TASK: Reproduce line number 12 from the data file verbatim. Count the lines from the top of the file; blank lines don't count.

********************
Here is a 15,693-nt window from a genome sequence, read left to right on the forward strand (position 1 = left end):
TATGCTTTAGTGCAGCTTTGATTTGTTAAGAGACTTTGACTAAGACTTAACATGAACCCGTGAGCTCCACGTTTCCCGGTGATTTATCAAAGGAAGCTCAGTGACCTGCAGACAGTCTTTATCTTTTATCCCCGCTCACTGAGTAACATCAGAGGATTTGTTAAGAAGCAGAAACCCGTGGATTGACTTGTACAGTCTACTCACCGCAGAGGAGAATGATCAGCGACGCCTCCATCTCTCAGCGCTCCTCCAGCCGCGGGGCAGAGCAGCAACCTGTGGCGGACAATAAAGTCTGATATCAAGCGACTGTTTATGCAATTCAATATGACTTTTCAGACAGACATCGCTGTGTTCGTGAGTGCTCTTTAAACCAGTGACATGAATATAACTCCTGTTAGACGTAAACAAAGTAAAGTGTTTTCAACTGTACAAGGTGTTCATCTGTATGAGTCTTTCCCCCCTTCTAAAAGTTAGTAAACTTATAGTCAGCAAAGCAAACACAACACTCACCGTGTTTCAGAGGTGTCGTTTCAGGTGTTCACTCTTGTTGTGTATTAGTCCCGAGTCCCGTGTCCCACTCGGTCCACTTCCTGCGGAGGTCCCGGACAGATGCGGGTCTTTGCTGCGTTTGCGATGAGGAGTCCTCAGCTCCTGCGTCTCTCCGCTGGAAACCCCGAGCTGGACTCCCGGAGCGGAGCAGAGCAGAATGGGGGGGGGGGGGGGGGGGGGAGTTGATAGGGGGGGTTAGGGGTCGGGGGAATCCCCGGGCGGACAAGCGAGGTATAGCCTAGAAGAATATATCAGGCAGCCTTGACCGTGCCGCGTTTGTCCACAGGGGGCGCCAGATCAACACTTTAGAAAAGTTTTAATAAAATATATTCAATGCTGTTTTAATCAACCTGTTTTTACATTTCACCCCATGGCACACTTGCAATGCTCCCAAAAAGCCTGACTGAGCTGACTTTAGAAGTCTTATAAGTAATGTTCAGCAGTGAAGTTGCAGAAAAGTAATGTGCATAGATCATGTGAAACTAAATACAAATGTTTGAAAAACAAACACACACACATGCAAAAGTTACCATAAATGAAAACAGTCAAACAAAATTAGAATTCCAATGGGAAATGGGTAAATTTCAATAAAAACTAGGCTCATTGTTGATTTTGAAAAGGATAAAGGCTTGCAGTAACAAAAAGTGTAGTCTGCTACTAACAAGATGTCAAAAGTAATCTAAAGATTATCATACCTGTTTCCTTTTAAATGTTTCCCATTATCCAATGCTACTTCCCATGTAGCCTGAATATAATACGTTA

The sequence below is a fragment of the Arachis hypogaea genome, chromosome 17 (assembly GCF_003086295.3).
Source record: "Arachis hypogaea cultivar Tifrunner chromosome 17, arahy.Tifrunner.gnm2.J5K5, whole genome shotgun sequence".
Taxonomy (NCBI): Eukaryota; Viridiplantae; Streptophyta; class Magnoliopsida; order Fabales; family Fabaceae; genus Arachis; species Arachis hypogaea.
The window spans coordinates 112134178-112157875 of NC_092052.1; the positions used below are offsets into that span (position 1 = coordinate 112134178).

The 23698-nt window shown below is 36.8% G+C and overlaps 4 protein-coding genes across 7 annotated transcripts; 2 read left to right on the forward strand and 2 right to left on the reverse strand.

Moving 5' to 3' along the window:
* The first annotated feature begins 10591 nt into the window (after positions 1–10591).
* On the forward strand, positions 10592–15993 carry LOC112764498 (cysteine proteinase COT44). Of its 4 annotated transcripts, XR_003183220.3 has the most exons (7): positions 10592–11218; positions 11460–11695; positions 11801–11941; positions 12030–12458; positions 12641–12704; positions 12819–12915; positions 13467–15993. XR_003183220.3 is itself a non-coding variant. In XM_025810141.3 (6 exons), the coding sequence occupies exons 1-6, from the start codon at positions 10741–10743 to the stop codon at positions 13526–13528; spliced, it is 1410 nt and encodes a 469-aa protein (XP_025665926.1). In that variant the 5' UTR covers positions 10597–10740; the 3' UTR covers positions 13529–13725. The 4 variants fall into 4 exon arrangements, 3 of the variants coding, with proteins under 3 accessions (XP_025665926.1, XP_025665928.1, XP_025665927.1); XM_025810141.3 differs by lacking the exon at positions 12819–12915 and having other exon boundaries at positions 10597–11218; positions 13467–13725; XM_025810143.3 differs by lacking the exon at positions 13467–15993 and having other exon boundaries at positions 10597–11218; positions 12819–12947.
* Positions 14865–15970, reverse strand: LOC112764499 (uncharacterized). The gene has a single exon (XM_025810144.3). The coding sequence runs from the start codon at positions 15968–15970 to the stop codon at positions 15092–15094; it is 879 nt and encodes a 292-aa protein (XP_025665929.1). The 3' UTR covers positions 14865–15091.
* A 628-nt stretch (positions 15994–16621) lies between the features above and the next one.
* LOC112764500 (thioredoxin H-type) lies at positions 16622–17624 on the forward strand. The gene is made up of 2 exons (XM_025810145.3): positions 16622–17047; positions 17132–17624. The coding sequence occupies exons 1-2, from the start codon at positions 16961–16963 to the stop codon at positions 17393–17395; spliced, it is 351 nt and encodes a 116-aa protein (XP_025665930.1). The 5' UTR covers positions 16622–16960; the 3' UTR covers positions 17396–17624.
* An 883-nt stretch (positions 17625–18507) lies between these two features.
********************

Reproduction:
* A 628-nt stretch (positions 15994–16621) lies between the features above and the next one.